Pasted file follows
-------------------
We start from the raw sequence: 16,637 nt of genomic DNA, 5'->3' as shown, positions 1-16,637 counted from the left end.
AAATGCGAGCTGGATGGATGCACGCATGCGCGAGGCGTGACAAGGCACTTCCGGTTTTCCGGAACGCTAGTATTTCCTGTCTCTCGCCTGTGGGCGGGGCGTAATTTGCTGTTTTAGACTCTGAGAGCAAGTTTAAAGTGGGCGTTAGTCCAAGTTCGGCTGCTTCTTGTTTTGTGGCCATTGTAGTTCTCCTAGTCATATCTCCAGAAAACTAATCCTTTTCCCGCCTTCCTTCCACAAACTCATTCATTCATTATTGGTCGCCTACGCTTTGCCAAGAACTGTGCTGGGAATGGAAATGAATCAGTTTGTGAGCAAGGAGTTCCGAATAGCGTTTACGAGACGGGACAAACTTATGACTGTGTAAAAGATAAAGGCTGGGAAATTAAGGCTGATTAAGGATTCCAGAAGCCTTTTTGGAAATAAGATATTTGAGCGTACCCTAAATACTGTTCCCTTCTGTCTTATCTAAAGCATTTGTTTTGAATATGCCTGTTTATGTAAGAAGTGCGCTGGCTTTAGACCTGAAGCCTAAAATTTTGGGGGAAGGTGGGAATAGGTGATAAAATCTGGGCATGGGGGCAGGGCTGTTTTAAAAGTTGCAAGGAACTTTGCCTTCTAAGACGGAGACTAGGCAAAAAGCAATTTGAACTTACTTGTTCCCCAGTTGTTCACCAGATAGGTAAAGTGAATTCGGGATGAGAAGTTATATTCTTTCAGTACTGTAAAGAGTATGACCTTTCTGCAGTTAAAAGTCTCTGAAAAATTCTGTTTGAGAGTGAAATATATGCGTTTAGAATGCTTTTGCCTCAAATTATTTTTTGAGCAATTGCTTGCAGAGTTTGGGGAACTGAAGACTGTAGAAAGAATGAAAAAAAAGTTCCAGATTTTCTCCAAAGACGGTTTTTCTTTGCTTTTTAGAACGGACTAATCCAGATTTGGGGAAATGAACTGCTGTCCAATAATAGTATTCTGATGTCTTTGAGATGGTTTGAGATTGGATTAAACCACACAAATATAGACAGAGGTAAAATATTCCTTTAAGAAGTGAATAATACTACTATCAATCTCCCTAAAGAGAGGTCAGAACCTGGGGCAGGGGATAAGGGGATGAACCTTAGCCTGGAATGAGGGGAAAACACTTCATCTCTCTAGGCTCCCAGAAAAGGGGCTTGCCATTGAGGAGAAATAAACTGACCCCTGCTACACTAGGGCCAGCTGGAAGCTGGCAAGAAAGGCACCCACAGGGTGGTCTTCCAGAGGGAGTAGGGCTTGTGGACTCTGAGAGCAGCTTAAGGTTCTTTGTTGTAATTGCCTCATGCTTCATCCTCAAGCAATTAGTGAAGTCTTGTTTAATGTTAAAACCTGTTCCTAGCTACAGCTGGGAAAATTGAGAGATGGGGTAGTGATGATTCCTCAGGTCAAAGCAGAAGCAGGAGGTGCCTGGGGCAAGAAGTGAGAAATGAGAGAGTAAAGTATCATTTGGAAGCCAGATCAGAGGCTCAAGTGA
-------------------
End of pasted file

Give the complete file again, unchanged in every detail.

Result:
We start from the raw sequence: 16,637 nt of genomic DNA, 5'->3' as shown, positions 1-16,637 counted from the left end.
AAATGCGAGCTGGATGGATGCACGCATGCGCGAGGCGTGACAAGGCACTTCCGGTTTTCCGGAACGCTAGTATTTCCTGTCTCTCGCCTGTGGGCGGGGCGTAATTTGCTGTTTTAGACTCTGAGAGCAAGTTTAAAGTGGGCGTTAGTCCAAGTTCGGCTGCTTCTTGTTTTGTGGCCATTGTAGTTCTCCTAGTCATATCTCCAGAAAACTAATCCTTTTCCCGCCTTCCTTCCACAAACTCATTCATTCATTATTGGTCGCCTACGCTTTGCCAAGAACTGTGCTGGGAATGGAAATGAATCAGTTTGTGAGCAAGGAGTTCCGAATAGCGTTTACGAGACGGGACAAACTTATGACTGTGTAAAAGATAAAGGCTGGGAAATTAAGGCTGATTAAGGATTCCAGAAGCCTTTTTGGAAATAAGATATTTGAGCGTACCCTAAATACTGTTCCCTTCTGTCTTATCTAAAGCATTTGTTTTGAATATGCCTGTTTATGTAAGAAGTGCGCTGGCTTTAGACCTGAAGCCTAAAATTTTGGGGGAAGGTGGGAATAGGTGATAAAATCTGGGCATGGGGGCAGGGCTGTTTTAAAAGTTGCAAGGAACTTTGCCTTCTAAGACGGAGACTAGGCAAAAAGCAATTTGAACTTACTTGTTCCCCAGTTGTTCACCAGATAGGTAAAGTGAATTCGGGATGAGAAGTTATATTCTTTCAGTACTGTAAAGAGTATGACCTTTCTGCAGTTAAAAGTCTCTGAAAAATTCTGTTTGAGAGTGAAATATATGCGTTTAGAATGCTTTTGCCTCAAATTATTTTTTGAGCAATTGCTTGCAGAGTTTGGGGAACTGAAGACTGTAGAAAGAATGAAAAAAAAGTTCCAGATTTTCTCCAAAGACGGTTTTTCTTTGCTTTTTAGAACGGACTAATCCAGATTTGGGGAAATGAACTGCTGTCCAATAATAGTATTCTGATGTCTTTGAGATGGTTTGAGATTGGATTAAACCACACAAATATAGACAGAGGTAAAATATTCCTTTAAGAAGTGAATAATACTACTATCAATCTCCCTAAAGAGAGGTCAGAACCTGGGGCAGGGGATAAGGGGATGAACCTTAGCCTGGAATGAGGGGAAAACACTTCATCTCTCTAGGCTCCCAGAAAAGGGGCTTGCCATTGAGGAGAAATAAACTGACCCCTGCTACACTAGGGCCAGCTGGAAGCTGGCAAGAAAGGCACCCACAGGGTGGTCTTCCAGAGGGAGTAGGGCTTGTGGACTCTGAGAGCAGCTTAAGGTTCTTTGTTGTAATTGCCTCATGCTTCATCCTCAAGCAATTAGTGAAGTCTTGTTTAATGTTAAAACCTGTTCCTAGCTACAGCTGGGAAAATTGAGAGATGGGGTAGTGATGATTCCTCAGGTCAAAGCAGAAGCAGGAGGTGCCTGGGGCAAGAAGTGAGAAATGAGAGAGTAAAGTATCATTTGGAAGCCAGATCAGAGGCTCAAGTGA